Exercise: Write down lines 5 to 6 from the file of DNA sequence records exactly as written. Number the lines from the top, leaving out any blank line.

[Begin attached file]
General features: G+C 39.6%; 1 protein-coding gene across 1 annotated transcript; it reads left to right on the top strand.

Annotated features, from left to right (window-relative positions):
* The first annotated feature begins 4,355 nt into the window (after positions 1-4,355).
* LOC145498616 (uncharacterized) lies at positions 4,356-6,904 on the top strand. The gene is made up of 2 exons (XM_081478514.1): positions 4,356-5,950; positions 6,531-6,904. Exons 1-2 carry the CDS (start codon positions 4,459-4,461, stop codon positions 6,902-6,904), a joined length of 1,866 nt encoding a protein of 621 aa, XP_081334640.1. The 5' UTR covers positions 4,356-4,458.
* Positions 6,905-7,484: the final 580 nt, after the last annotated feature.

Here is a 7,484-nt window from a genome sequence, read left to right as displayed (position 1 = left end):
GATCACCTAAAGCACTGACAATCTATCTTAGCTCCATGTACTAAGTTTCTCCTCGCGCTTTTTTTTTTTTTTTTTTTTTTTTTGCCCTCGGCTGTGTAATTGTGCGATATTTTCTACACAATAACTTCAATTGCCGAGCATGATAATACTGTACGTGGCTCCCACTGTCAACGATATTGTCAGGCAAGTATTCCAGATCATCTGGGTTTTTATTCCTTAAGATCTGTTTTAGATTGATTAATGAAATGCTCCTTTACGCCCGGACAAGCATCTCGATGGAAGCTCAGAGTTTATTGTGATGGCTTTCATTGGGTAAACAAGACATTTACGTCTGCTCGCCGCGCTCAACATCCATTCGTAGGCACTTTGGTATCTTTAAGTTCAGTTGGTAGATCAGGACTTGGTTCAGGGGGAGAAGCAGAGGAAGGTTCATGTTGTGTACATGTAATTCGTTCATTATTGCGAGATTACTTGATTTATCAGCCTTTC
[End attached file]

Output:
* Positions 6,905-7,484: the final 580 nt, after the last annotated feature.

Here is a 7,484-nt window from a genome sequence, read left to right as displayed (position 1 = left end):